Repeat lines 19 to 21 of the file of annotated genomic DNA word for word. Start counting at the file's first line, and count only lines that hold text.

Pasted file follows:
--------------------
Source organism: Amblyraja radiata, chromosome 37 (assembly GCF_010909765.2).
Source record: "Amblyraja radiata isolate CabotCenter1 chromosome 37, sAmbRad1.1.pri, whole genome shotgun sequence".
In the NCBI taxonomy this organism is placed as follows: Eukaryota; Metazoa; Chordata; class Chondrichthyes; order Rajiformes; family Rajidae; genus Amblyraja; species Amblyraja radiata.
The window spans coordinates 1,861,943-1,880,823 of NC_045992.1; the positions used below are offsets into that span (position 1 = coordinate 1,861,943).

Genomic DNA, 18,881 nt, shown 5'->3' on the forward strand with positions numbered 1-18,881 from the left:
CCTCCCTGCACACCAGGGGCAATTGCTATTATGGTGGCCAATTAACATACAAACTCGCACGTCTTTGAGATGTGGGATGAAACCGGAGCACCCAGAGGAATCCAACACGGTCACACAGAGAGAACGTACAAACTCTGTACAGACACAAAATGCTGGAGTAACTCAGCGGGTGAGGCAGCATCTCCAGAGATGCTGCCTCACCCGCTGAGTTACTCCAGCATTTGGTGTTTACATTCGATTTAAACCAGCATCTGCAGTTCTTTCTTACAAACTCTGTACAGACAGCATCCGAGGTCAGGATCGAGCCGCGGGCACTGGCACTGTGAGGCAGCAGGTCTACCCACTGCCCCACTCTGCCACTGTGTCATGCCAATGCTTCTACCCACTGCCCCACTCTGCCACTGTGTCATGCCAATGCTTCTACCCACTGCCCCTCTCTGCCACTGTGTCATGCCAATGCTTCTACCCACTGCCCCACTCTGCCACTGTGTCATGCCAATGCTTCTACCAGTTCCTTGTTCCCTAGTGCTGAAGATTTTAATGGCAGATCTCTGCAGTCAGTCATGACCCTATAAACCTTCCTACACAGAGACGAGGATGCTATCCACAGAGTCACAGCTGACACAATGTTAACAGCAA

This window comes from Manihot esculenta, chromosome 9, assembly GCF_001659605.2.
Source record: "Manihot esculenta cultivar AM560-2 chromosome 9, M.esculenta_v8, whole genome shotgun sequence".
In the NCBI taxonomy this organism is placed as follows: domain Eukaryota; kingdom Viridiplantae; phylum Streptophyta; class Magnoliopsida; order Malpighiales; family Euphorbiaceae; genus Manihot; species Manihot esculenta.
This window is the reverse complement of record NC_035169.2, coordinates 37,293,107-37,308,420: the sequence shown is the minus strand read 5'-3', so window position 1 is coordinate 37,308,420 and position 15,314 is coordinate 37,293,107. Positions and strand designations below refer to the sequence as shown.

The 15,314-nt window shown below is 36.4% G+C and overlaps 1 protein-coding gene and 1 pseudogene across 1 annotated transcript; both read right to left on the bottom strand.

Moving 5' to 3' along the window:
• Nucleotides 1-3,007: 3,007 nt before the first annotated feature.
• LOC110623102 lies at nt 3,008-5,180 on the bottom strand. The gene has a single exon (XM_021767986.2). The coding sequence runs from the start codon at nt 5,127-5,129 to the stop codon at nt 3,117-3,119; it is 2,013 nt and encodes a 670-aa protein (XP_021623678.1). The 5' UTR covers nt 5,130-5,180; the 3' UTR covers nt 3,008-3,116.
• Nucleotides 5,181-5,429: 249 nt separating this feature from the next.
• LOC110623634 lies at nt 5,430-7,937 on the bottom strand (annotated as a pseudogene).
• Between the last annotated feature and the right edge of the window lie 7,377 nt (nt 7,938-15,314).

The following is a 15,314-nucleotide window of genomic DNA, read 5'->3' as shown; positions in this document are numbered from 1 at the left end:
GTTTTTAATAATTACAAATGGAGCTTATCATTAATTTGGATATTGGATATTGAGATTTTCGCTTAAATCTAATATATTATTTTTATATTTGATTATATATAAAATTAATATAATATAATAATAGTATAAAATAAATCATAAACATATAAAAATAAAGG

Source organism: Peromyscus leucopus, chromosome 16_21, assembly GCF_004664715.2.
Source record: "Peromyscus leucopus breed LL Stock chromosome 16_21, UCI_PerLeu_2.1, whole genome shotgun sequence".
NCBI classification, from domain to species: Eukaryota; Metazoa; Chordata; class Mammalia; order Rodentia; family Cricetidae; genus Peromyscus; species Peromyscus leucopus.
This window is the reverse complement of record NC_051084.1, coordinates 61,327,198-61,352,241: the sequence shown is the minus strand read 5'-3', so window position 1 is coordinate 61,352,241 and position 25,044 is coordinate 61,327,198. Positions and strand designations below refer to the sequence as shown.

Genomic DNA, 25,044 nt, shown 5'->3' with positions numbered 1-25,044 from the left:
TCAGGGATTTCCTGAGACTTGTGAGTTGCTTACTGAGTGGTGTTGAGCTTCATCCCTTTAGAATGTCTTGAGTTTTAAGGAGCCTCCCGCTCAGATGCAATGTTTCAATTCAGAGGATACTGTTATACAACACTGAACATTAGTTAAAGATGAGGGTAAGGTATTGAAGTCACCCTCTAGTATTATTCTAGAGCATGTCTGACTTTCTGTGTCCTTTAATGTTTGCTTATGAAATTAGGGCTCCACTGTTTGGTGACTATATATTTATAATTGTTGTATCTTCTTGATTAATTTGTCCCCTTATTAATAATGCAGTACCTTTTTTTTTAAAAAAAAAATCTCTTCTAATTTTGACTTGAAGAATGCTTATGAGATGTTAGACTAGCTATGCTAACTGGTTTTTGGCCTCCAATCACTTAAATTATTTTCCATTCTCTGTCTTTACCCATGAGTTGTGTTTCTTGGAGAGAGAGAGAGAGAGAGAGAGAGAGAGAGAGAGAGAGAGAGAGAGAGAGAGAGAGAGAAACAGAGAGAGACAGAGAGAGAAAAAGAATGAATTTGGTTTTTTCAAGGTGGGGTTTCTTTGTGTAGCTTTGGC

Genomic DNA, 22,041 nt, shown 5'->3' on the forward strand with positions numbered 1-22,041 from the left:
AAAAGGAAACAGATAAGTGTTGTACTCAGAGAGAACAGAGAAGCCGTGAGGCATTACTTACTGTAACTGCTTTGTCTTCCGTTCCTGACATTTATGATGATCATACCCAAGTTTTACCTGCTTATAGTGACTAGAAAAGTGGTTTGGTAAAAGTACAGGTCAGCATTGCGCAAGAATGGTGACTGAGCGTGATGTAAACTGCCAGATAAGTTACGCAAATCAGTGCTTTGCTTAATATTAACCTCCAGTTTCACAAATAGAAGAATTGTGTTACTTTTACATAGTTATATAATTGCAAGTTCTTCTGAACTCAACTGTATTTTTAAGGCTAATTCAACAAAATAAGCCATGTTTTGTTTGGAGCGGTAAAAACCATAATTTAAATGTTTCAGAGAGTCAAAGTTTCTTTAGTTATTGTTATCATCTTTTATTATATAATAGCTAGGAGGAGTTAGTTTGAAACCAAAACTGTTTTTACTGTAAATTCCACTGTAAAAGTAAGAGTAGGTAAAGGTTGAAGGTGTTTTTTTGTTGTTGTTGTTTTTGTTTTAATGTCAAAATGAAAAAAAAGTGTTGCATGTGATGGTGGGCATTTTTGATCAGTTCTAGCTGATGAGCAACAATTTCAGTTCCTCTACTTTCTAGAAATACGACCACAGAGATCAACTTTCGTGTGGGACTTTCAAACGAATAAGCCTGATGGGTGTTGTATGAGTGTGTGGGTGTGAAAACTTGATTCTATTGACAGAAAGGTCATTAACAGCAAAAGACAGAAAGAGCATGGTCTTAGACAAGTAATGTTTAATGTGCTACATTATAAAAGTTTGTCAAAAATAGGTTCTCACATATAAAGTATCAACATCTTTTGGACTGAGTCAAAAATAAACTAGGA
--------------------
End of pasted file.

GTTTTTAATAATTACAAATGGAGCTTATCATTAATTTGGATATTGGATATTGAGATTTTCGCTTAAATCTAATATATTATTTTTATATTTGATTATATATAAAATTAATATAATATAATAATAGTATAAAATAAATCATAAACATATAAAAATAAAGG

Source organism: Peromyscus leucopus, chromosome 16_21, assembly GCF_004664715.2.
Source record: "Peromyscus leucopus breed LL Stock chromosome 16_21, UCI_PerLeu_2.1, whole genome shotgun sequence".